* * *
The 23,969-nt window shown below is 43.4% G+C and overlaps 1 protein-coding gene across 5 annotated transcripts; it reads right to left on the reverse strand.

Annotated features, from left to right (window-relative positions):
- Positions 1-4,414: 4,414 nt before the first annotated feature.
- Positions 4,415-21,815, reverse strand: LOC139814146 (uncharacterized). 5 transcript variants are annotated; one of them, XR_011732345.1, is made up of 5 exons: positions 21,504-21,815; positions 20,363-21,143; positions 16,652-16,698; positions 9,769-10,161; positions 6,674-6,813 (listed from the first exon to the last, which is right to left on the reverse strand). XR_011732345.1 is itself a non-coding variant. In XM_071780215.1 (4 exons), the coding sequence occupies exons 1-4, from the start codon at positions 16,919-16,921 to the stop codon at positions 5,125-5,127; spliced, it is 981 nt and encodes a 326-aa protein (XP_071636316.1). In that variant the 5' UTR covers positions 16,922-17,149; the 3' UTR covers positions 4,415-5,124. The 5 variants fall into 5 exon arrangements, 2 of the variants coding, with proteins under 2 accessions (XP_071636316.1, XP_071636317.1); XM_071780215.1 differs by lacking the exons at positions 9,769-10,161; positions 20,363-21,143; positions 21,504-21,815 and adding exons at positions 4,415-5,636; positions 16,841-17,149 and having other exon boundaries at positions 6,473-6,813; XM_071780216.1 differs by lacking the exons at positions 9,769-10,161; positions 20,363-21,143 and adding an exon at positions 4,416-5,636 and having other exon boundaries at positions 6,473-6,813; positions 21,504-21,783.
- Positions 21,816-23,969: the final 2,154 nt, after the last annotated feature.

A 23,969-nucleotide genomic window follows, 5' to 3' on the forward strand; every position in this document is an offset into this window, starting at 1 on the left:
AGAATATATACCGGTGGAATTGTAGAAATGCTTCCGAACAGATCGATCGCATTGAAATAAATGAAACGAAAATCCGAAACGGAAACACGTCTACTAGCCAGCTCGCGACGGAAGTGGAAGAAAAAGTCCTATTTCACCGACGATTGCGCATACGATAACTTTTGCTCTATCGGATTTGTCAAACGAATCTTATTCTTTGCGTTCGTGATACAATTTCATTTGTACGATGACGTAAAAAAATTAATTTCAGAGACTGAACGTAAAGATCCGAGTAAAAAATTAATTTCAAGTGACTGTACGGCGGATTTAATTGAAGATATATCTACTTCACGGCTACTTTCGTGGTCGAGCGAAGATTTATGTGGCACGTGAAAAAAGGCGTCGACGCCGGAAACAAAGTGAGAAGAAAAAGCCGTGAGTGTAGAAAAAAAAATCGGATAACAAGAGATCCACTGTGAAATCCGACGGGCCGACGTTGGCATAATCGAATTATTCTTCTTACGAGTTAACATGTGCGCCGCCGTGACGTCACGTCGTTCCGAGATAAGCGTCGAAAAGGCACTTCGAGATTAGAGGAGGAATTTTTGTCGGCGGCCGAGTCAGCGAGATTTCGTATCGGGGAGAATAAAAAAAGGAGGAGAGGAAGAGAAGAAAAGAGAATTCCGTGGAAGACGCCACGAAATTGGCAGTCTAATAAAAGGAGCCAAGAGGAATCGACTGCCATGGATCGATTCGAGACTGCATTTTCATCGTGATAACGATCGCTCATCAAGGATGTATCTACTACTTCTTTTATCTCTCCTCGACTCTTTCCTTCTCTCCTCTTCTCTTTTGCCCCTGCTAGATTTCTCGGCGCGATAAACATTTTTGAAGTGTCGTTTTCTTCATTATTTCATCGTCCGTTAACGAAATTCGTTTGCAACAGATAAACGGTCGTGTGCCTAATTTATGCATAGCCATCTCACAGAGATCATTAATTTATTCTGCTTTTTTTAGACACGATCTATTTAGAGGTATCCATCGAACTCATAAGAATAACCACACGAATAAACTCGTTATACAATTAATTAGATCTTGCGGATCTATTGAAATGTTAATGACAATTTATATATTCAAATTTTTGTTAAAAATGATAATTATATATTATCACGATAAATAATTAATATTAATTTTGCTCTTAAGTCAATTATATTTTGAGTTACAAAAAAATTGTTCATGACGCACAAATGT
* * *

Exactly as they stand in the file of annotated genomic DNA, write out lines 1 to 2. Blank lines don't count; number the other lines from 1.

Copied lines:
The 23,969-nt window shown below is 43.4% G+C and overlaps 1 protein-coding gene across 5 annotated transcripts; it reads right to left on the reverse strand.

Annotated features, from left to right (window-relative positions):